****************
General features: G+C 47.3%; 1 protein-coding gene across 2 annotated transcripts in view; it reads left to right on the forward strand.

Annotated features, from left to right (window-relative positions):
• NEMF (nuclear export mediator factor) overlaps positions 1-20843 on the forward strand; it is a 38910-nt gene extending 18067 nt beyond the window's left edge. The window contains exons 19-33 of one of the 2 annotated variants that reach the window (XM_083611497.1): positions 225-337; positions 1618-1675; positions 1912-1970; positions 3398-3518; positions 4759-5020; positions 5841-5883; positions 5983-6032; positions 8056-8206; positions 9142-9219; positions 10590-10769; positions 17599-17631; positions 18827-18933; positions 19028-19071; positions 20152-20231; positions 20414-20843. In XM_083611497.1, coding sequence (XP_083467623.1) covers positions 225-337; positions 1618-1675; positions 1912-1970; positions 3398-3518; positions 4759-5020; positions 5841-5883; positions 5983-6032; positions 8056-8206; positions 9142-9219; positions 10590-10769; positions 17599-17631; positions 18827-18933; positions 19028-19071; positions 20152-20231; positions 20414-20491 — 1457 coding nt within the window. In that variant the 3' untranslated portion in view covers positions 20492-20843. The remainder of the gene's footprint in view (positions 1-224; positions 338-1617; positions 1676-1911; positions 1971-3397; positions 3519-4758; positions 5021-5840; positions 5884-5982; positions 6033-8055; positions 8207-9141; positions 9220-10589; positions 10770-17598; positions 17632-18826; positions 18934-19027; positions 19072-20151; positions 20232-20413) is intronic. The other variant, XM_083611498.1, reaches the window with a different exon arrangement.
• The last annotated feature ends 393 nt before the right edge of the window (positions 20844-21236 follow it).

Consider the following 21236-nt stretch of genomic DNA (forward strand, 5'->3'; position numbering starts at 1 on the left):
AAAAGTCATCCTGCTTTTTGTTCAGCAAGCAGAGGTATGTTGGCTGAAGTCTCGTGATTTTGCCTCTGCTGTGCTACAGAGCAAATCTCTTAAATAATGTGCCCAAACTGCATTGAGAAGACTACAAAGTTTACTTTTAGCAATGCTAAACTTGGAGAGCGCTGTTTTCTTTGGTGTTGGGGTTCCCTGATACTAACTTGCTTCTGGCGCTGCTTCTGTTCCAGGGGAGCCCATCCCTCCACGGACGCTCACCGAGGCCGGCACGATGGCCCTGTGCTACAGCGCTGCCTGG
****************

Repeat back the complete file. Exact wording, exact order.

General features: G+C 47.3%; 1 protein-coding gene across 2 annotated transcripts in view; it reads left to right on the forward strand.

Annotated features, from left to right (window-relative positions):
• NEMF (nuclear export mediator factor) overlaps positions 1-20843 on the forward strand; it is a 38910-nt gene extending 18067 nt beyond the window's left edge. The window contains exons 19-33 of one of the 2 annotated variants that reach the window (XM_083611497.1): positions 225-337; positions 1618-1675; positions 1912-1970; positions 3398-3518; positions 4759-5020; positions 5841-5883; positions 5983-6032; positions 8056-8206; positions 9142-9219; positions 10590-10769; positions 17599-17631; positions 18827-18933; positions 19028-19071; positions 20152-20231; positions 20414-20843. In XM_083611497.1, coding sequence (XP_083467623.1) covers positions 225-337; positions 1618-1675; positions 1912-1970; positions 3398-3518; positions 4759-5020; positions 5841-5883; positions 5983-6032; positions 8056-8206; positions 9142-9219; positions 10590-10769; positions 17599-17631; positions 18827-18933; positions 19028-19071; positions 20152-20231; positions 20414-20491 — 1457 coding nt within the window. In that variant the 3' untranslated portion in view covers positions 20492-20843. The remainder of the gene's footprint in view (positions 1-224; positions 338-1617; positions 1676-1911; positions 1971-3397; positions 3519-4758; positions 5021-5840; positions 5884-5982; positions 6033-8055; positions 8207-9141; positions 9220-10589; positions 10770-17598; positions 17632-18826; positions 18934-19027; positions 19072-20151; positions 20232-20413) is intronic. The other variant, XM_083611498.1, reaches the window with a different exon arrangement.
• The last annotated feature ends 393 nt before the right edge of the window (positions 20844-21236 follow it).

Consider the following 21236-nt stretch of genomic DNA (forward strand, 5'->3'; position numbering starts at 1 on the left):
AAAAGTCATCCTGCTTTTTGTTCAGCAAGCAGAGGTATGTTGGCTGAAGTCTCGTGATTTTGCCTCTGCTGTGCTACAGAGCAAATCTCTTAAATAATGTGCCCAAACTGCATTGAGAAGACTACAAAGTTTACTTTTAGCAATGCTAAACTTGGAGAGCGCTGTTTTCTTTGGTGTTGGGGTTCCCTGATACTAACTTGCTTCTGGCGCTGCTTCTGTTCCAGGGGAGCCCATCCCTCCACGGACGCTCACCGAGGCCGGCACGATGGCCCTGTGCTACAGCGCTGCCTGG